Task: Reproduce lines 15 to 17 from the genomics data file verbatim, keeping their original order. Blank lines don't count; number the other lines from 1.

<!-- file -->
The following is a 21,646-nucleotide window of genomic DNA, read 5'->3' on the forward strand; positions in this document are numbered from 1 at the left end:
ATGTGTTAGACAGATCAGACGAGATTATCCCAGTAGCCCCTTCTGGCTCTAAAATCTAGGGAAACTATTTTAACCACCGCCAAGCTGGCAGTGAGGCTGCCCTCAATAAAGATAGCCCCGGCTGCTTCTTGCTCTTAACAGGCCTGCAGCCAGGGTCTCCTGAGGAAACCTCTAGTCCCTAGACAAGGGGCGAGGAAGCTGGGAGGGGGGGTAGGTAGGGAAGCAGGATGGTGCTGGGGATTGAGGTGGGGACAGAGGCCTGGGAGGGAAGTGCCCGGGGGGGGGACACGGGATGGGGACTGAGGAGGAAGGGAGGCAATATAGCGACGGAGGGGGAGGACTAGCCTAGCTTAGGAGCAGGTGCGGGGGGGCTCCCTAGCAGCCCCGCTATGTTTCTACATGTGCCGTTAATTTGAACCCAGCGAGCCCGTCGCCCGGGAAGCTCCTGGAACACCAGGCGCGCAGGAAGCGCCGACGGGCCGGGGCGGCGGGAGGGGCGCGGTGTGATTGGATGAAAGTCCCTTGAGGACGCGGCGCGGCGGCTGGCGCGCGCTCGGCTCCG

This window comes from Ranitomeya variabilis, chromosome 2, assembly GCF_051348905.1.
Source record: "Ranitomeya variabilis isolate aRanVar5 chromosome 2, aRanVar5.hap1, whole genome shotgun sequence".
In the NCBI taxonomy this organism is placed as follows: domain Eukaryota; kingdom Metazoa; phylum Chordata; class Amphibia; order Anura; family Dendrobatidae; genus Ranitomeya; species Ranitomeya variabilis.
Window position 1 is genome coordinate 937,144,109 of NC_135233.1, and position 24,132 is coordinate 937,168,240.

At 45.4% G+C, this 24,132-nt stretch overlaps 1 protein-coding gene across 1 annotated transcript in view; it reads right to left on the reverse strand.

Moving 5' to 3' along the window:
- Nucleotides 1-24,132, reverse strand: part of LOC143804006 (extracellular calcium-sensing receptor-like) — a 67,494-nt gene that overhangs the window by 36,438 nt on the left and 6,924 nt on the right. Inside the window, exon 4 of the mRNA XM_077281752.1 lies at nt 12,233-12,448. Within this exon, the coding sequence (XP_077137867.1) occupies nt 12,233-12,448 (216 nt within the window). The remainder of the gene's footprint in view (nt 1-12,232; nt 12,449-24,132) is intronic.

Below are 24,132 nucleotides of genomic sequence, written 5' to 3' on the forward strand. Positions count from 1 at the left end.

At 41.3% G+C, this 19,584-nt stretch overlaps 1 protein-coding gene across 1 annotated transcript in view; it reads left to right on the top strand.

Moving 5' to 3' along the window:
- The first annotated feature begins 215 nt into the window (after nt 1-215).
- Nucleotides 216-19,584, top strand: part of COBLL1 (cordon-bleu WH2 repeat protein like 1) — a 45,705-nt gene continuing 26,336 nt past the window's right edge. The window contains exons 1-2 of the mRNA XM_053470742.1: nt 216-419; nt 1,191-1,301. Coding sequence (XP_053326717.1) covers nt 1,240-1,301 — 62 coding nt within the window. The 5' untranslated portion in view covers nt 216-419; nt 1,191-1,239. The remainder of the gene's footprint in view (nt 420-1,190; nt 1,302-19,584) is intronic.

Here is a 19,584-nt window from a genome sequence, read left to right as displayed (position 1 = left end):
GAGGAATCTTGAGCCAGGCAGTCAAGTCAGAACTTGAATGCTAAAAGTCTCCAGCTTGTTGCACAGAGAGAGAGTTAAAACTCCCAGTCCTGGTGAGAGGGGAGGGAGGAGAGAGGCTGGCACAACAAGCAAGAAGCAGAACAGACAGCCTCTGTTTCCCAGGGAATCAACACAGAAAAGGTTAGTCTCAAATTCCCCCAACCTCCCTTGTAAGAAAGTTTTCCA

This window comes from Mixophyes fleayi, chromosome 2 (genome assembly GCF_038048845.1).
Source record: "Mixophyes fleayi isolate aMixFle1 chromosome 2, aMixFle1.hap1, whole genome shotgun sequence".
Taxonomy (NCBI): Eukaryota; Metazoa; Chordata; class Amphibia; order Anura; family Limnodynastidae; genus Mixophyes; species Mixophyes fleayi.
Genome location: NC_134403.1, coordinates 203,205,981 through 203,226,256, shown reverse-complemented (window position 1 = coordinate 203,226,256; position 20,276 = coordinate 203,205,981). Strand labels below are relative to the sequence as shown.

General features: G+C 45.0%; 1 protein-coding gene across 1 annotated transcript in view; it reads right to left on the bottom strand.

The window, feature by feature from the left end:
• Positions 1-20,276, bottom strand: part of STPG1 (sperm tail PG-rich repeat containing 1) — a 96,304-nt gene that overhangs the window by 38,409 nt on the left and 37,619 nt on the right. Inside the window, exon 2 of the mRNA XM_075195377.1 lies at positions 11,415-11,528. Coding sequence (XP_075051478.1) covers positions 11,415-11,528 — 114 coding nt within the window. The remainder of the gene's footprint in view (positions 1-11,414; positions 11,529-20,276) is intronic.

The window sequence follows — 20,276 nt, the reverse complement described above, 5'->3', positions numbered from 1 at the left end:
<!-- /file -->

Here is a 19,584-nt window from a genome sequence, read left to right as displayed (position 1 = left end):
GAGGAATCTTGAGCCAGGCAGTCAAGTCAGAACTTGAATGCTAAAAGTCTCCAGCTTGTTGCACAGAGAGAGAGTTAAAACTCCCAGTCCTGGTGAGAGGGGAGGGAGGAGAGAGGCTGGCACAACAAGCAAGAAGCAGAACAGACAGCCTCTGTTTCCCAGGGAATCAACACAGAAAAGGTTAGTCTCAAATTCCCCCAACCTCCCTTGTAAGAAAGTTTTCCA

This window comes from Mixophyes fleayi, chromosome 2 (genome assembly GCF_038048845.1).